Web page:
Thomas cited an analysis from the National Partnership on Women and Families that estimated some 250,000 pregnant workers do not get accommodations they are entitled to each year. She also pointed out that between 1997 and 2011, pregnancy discrimination charges filed with the EEOC increased by nearly 50%.

Pregnancy discrimination is "exceptionally common" and appears in many forms, she said. "It ranges from the most kind of plain vanilla discrimination that a lot of people think is a thing of the past, where you tell your employer on Monday that you're pregnant and you're fired on Tuesday."

Thomas continued: "Statistics tell us that's especially common among the low-wage workers and workers of color. Presumably, employers think they can get away with this more easily with that population."

While explicit cases like these — and like the one Warren describes — still occur, there are also less obvious ways that employers discriminate against pregnant workers today.

"There's also subtler discrimination — although not subtle to the people who are experiencing it," said Thomas. "Things like you give notice of your pregnancy and suddenly you're not taken on that big business trip to Asia because your boss thinks you don't want the long plane ride or to be away from home. That sort of benevolent paternalism discrimination, as well as stereotyping that you're going to be less committed, is common."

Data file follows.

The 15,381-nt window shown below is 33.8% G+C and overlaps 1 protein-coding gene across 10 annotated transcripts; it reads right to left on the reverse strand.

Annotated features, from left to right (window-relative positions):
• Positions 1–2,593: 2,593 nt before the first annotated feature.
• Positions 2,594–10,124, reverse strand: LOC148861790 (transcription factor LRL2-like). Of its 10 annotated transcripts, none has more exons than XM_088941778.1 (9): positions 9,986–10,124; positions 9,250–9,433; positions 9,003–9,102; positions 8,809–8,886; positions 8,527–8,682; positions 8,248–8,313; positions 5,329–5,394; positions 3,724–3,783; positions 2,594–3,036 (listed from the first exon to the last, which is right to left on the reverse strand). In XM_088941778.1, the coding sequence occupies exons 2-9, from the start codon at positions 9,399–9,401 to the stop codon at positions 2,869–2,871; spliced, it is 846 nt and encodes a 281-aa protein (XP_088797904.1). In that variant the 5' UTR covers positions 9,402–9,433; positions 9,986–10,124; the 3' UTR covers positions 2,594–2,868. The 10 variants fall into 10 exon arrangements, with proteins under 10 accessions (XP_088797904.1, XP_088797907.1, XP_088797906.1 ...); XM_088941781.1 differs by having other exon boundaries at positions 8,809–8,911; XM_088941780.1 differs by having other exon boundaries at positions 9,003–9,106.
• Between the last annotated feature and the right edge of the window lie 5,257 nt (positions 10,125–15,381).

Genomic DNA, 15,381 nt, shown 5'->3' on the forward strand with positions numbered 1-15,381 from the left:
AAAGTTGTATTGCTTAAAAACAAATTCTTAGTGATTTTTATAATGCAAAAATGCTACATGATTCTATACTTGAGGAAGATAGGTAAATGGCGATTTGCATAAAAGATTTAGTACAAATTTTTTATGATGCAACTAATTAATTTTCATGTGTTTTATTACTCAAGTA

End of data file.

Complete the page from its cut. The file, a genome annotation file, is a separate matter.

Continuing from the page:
As for Warren's story, Thomas said she is not surprised. "As bad as it is now, it used to be exponentially worse," she said. "And anyone who doubts that needs to read a history book."

Know your rights

In 1978, Congress passed the Pregnancy Discrimination Act as an amendment to the Civil Rights Act. The PDA makes it illegal to "discriminate against a woman because of pregnancy, childbirth, or a medical condition related to pregnancy or childbirth" or to retaliate against a person who has come forward about discrimination.

In 2015, the Equal Employment Opportunity Commission under the Obama administration issued a guidance on the PDA.

That guidance clarified that the PDA "covers all aspects of pregnancy and all aspects of employment, including hiring, firing, promotion, health insurance benefits, and treatment in comparison with non-pregnant persons similar in their ability or inability to work."

This means that being pregnant cannot impact if you are hired, fired or denied a promotion by an employer. You are also legally entitled to work as long as you are willing and able to. The Affordable Care Act also gives pregnant workers the right to pump breast milk. Simply put, you cannot be treated differently or harassed because you are pregnant.

(Here is a list of pregnant worker rights according to the ACLU. If you have experienced any of these forms of pregnancy discrimination you can arrange a free appointment with an EEOC counselor.)

Correction: This report was updated to correct the attribution for the data cited by Thomas. The estimate about 250,000 pregnant workers not getting proper entitlements every year was from the National Partnership on Women and Families.